This lesson creates some synthetic seismograms by surface wave
model superposition. The user is request to determine the group
velocities through the use of the interactive program do_mft. The
observed dispersion is then inverted to determine the velocity new
velocity model which is then compared to the original model.
I create the directory LessonA and place the scripts DOIT, and DOCLEAN in that directory.
For testing everything is in the tarball LessonA.tgz . Unpack this with the command gunzip -c LessonA.tgz | tar xvf - This will create the directory LessonA and place the file 00README and the scripts DOIT and DOCLEAN in that directory.
When you run this script, surface-modal superposition is used to create a synthetic seismogram at a distance of 2500 km for a source with a depth of 10 km and with a faulting model of strike=45, rake=45 and dip=45. For this source depth and mechanism, the Rayleigh wave signal is simple in that the fundamental model spectrum is smooth.
After the synthetics are computed the program do_mft is started using the command
> do_mft *.sac You will see the following graphical menu:
Now first select the vertical trace, B00101Z00.sac. Since this is the vertical, you will determine the Rayleigh wave group velocity. The next page tells you a lot about the trace and requires you to define the units. Click on "Units" and select cm/s from the menu. When you are done, click on the "Do MFT" button to go to the next page.
On this page click on the "Type" button to define "Rayleigh" You can also change the filter parameter "Alpha" or the plotting parameters with the other buttons. When you are done, click on the "Do MFT" button. At this point the FORTRAN program sacmft96 is executed to create the dispersion information.
When sacmft96 is done, you will be presented with a graphical menu. Group velocity analysis consists of narrow bandpass filtering the trace, and then finding the ten largest values of the envelope. The objective of this page is to permit you to visually edit those values to define the dispersion curve.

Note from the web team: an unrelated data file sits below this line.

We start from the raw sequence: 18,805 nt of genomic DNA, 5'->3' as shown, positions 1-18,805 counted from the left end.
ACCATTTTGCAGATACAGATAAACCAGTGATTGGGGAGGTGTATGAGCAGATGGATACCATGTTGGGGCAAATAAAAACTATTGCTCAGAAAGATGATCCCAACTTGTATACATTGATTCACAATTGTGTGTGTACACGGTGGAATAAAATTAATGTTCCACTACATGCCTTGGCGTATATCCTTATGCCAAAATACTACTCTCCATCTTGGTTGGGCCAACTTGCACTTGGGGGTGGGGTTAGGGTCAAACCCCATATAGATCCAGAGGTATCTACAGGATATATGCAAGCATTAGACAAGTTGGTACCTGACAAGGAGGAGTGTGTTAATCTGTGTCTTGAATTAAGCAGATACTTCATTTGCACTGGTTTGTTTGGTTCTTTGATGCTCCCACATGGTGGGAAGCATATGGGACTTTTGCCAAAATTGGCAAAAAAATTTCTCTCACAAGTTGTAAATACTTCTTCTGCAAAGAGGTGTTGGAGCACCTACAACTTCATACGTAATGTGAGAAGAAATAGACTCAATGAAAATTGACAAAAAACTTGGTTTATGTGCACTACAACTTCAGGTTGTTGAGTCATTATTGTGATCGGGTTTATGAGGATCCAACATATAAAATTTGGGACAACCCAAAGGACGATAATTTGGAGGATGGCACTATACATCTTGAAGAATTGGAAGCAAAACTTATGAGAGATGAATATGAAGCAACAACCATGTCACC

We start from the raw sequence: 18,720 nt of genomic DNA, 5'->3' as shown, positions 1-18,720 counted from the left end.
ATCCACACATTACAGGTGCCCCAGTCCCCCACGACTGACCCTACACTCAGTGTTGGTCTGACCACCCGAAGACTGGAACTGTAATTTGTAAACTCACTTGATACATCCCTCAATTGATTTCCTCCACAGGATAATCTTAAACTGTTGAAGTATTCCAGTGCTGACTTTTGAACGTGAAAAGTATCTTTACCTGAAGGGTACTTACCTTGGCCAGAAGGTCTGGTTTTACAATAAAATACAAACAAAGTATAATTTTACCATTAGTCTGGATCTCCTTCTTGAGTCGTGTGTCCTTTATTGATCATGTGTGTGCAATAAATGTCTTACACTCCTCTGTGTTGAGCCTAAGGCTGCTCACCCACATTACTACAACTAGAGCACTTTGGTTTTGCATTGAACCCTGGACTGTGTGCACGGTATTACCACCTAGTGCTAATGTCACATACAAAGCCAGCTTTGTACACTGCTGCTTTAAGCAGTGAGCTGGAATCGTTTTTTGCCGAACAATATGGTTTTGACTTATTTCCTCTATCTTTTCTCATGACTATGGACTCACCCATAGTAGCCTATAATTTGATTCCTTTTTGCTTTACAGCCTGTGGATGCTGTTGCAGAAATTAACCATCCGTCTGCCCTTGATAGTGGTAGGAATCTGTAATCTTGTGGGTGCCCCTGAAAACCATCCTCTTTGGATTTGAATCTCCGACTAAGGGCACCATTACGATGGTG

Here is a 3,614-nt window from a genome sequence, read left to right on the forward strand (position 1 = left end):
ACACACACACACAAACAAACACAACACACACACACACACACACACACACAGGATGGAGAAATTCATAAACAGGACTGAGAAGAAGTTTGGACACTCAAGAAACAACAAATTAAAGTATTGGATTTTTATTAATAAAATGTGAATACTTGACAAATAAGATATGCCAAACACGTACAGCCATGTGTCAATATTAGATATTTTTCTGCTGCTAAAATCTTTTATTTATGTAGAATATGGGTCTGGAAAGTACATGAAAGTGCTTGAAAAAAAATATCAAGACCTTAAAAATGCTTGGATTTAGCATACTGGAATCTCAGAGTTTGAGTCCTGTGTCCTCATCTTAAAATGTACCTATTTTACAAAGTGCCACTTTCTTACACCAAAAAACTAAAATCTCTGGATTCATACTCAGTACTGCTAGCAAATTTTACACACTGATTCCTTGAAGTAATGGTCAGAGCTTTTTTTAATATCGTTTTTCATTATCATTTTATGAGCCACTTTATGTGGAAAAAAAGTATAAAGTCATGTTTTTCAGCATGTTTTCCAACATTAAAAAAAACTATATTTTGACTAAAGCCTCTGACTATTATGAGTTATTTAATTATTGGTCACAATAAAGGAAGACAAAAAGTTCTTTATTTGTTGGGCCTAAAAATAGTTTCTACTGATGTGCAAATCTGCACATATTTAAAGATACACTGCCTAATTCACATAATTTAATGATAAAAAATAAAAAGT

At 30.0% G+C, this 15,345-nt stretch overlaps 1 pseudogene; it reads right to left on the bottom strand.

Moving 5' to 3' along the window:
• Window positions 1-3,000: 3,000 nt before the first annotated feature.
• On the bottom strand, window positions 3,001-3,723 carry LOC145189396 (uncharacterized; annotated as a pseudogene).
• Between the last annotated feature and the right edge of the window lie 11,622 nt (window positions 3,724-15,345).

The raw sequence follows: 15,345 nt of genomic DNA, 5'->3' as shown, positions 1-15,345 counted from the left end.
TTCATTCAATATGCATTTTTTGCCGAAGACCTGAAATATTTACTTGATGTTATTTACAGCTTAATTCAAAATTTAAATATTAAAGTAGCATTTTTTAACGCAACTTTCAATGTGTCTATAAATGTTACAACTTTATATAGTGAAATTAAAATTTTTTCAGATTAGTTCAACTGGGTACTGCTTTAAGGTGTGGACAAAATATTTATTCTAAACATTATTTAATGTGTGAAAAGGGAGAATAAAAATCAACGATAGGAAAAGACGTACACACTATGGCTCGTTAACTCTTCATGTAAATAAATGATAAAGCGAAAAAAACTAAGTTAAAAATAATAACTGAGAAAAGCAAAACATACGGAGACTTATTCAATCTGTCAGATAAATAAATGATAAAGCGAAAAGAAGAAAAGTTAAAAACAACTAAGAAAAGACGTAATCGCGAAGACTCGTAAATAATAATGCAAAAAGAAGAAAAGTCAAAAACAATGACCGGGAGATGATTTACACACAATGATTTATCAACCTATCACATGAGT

Clicking on the "Auto" button will ask you to define the mode, here Fundamental. Auto means that clicking on the dispersion window will initiate a "rubber band" for selecting the dispersion. A second mouse click will select the dispersion values nearest the rubber band line. When you are done, click on "Exit" and then select "Yes" to save the dispersion values.
Now process the radial component and the transverse component, remembering to denote the dispersion on the transverse component as "Love". Here is the Love wave dispersion selected. Note that I also clicked on "Mode" and then continued selecting values to define the first higher mode dispersion.
The shell script now compares the selected dispersion to the theoretical dispersion for the model. This is a very useful exercise since we can learn something about the imperfections of the multiple filter analysis used to get the group velocities:
Comparison of theoretical and observed group velocities
Love Wave Comparison